Commercial traction in the robotics market
While industrial robotics is still the largest market segment in terms of annual revenues, it might be overtaken by service robots with its two main categories of professional and personal service robots:
Shaping robotics of the future
Various visionary themes are shaping the future of robotics, aiming to evolve the appearance, control and range of tasks of robots:
- Human appearance: While many robots exist in a non-humanoid form (e.g., ‘robot dog’), an increasing number of players aim to mimic the human appearance and behaviour, enabling a new way of empathic interaction between humans and machines, as well as utilisation of infrastructure designed for humans (e.g., truck driving).
- Human avatar control: Since its beginning, robotics provided interfaces for humans to control a robot. VR/AR technology, body motion suits, or haptic gloves take these interfaces to the next level, striving towards “full embodiment”. Being embodied in a robotics avatar enables instant teleportation (“telepresence”) not just on Earth but even into space.
- General purpose AI and hardware: By improving the cognitive capabilities, various tasks and use cases can be addressed by one robot, which is the objective for the field of general-purpose robotics (GPR). With a sophisticated GPR prototype developed and out of the lab in the future, the market potential is significant with applications ranging from hospitality to construction to eldercare etc.
- Human enhancements: Cyborg technology involves the physical fusion of human and machine body elements, resulting in the restoration or enhancement of physical or cognitive human functions. Existing applications include prosthetics or exoskeletons, but future use is envisioned to reach far beyond.
Leveraging space to empower robots on Earth
This broad and continuously evolving basis of the robotics industry has strong interconnections with the Space industry. Space-based data and services are increasingly beneficial for robotics, enabling a plethora of applications and products that have become an integral part of contemporary daily life. Examples for synergies with Satcom, EO and GNSS include:
- Agriculture field robots and machinery are GNSS-enabled and equipped with accurate and reliable positioning for remote monitoring, complemented with Satcom IoT and EO vegetation data. UAVs in particular benefit from space-based PNT, for example, to follow a series of pre-set waypoints, station keeping and return-to-home.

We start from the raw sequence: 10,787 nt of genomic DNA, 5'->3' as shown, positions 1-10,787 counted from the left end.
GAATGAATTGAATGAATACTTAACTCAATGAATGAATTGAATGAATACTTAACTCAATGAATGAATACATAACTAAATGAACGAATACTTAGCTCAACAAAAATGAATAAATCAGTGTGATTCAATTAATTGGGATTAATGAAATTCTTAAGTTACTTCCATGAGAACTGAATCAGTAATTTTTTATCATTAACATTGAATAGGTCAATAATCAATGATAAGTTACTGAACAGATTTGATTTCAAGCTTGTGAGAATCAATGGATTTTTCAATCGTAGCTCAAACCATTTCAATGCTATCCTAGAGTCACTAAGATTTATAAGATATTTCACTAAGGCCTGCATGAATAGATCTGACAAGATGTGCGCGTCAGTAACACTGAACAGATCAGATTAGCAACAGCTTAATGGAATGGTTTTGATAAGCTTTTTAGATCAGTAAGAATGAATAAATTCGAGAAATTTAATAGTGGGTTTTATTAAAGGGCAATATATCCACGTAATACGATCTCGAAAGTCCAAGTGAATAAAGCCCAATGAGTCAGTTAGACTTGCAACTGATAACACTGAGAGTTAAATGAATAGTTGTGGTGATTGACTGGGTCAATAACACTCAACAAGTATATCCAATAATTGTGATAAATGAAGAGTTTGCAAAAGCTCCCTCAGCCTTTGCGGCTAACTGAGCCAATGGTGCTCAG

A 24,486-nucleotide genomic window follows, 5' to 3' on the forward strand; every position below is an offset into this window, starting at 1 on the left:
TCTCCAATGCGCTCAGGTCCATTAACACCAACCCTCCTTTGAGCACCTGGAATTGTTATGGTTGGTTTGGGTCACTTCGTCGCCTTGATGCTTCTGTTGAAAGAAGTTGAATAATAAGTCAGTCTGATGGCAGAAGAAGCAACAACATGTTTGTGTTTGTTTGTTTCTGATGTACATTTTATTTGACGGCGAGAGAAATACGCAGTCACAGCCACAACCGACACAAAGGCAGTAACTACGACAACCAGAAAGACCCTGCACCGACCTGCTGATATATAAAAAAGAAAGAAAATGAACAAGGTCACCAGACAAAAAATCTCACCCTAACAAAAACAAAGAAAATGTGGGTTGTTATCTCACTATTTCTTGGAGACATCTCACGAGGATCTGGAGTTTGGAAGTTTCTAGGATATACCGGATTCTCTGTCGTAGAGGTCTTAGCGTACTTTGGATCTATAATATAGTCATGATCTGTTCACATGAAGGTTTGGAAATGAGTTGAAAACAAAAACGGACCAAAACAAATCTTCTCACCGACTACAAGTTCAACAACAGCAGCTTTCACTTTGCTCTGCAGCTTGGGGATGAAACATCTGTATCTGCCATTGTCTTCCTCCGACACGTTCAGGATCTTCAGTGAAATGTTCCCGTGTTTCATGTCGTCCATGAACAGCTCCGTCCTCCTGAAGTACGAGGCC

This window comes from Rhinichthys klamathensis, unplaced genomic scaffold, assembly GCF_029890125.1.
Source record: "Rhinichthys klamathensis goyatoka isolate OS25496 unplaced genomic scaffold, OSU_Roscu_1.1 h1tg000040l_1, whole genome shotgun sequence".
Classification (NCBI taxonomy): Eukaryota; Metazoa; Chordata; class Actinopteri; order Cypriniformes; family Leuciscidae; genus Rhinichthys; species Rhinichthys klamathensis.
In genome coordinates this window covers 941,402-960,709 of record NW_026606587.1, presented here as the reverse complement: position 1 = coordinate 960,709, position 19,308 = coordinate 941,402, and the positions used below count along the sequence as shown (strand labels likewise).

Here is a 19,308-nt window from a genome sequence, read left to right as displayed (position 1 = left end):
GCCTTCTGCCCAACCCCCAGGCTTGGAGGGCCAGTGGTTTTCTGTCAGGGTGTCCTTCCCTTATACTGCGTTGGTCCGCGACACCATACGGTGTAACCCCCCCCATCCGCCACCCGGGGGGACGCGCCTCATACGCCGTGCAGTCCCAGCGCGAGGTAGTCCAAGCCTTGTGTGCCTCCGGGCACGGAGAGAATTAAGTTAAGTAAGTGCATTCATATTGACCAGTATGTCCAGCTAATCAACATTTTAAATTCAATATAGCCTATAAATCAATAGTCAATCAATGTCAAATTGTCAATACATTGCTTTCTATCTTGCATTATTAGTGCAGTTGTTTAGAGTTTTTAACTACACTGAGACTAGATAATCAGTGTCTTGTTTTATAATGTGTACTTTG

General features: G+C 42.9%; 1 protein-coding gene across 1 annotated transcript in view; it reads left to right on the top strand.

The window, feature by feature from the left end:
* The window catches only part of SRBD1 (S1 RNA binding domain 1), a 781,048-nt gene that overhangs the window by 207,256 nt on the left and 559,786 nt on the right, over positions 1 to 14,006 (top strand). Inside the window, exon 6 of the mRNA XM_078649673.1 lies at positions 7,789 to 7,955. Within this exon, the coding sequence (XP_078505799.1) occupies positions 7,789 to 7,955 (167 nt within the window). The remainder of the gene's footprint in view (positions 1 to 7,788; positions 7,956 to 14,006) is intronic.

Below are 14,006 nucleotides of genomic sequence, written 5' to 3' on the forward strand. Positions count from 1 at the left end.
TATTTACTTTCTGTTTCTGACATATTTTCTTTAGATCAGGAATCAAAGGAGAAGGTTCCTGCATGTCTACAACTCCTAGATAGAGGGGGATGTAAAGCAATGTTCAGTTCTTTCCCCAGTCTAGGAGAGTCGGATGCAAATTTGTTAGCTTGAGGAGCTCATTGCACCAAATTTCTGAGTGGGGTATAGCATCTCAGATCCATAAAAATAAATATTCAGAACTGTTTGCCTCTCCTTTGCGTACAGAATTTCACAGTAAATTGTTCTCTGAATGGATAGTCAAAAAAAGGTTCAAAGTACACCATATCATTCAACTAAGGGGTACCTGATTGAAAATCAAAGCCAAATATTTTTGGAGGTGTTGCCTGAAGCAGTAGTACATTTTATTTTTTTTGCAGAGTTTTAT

- Logistics robots are tasked with the operations in warehouses and for deliveries, where GNSS and other navigation tools are essential.
- Entertainment robots are increasingly deployed, for example, to improve live performances and theme parks. The mobile variants of these robots benefit from the use of GNSS to navigate around theme parks, car parks, and to promote nearby stores.
- Disaster management and recovery robots combine space-based services for Satcom, GNSS, and EO, with GNSS-enabled PNT to autonomously navigate in the disaster area. They use EO to identify affected areas or potential points of interests for rescue as well as satellite connectivity to allow real-time communication with the emergency team.
Robots push the frontiers in space
On the other hand, robotics is being applied in space. The first test of a robotic arm on a space shuttle took place in 1981, and robotic systems play a key role onboard the international space station to this day.
Robotics also play a key role for the increasingly important market segment of in-orbit servicing, for example for satellite life extension missions, refueling or space tugs.
But also more futuristic use cases are becoming more relevant with continuously increasing TRLs:
- Avatar technology allows remote operations not only on Earth, but also in space when the distance and dependent latency of signals allows. EVAs or surface operations for exploration can be handled by crew members aboard space stations or in habitats.
- Developing general-purpose robots expands coverage to applications such as EVAs, extraterrestrial surface operations & maintenance, space tourism reception & crew companions, mining, and in-orbit assembly.
These services could also drive the establishment of a self-developing orbital economy, as well as enabling activities targeting more distant destinations including Mars. The bold long-term vision for robotics in space involves self-replicating robots and spaceships to extend human reach in space
Accelerated by a growing commercialisation on Earth, robots will continue on their path into space where they will continue to push the boundaries of humankind.